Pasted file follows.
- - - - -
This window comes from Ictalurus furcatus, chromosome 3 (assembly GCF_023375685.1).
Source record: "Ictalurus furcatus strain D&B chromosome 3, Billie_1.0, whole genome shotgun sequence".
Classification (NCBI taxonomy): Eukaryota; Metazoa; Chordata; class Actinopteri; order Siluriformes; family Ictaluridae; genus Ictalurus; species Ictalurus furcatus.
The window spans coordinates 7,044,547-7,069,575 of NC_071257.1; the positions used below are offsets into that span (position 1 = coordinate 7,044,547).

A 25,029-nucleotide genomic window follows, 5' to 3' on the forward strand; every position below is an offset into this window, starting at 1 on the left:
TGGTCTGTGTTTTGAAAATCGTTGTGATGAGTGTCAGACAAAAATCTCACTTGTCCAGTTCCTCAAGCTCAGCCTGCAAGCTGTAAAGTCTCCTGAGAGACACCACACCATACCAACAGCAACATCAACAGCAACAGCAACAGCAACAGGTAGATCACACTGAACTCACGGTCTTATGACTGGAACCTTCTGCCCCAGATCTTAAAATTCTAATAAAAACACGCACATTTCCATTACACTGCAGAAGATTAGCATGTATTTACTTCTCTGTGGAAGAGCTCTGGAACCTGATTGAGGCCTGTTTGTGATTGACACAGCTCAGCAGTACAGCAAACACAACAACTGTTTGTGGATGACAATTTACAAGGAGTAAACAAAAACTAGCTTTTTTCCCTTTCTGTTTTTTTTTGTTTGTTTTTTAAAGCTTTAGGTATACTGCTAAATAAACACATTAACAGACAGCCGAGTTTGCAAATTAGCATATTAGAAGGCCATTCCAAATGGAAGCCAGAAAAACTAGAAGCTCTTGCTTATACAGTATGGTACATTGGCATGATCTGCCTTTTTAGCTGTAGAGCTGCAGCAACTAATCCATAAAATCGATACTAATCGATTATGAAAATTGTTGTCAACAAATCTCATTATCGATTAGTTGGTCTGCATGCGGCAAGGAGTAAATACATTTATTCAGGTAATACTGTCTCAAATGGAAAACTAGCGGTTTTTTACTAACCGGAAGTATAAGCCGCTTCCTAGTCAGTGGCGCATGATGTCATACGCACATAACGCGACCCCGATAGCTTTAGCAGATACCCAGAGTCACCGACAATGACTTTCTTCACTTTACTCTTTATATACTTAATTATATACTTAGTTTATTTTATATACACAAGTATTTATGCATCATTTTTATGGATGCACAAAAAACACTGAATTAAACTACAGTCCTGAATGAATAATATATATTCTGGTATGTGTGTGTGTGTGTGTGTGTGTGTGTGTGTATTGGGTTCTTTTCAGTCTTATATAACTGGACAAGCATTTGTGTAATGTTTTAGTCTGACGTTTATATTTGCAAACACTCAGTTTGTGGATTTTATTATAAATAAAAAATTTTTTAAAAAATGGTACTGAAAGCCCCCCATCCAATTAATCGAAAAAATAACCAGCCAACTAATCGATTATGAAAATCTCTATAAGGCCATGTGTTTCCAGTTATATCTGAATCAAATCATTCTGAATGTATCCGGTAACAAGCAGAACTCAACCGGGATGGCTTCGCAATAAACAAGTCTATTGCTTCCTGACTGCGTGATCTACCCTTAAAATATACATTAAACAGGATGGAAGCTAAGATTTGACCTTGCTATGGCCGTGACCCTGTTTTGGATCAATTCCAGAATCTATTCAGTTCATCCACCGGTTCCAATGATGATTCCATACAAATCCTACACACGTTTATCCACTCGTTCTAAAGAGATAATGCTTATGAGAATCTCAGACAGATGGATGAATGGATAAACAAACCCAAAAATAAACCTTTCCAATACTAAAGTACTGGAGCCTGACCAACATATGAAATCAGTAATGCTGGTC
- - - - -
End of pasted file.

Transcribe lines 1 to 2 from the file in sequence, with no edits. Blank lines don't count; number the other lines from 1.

This window comes from Ictalurus furcatus, chromosome 3 (assembly GCF_023375685.1).
Source record: "Ictalurus furcatus strain D&B chromosome 3, Billie_1.0, whole genome shotgun sequence".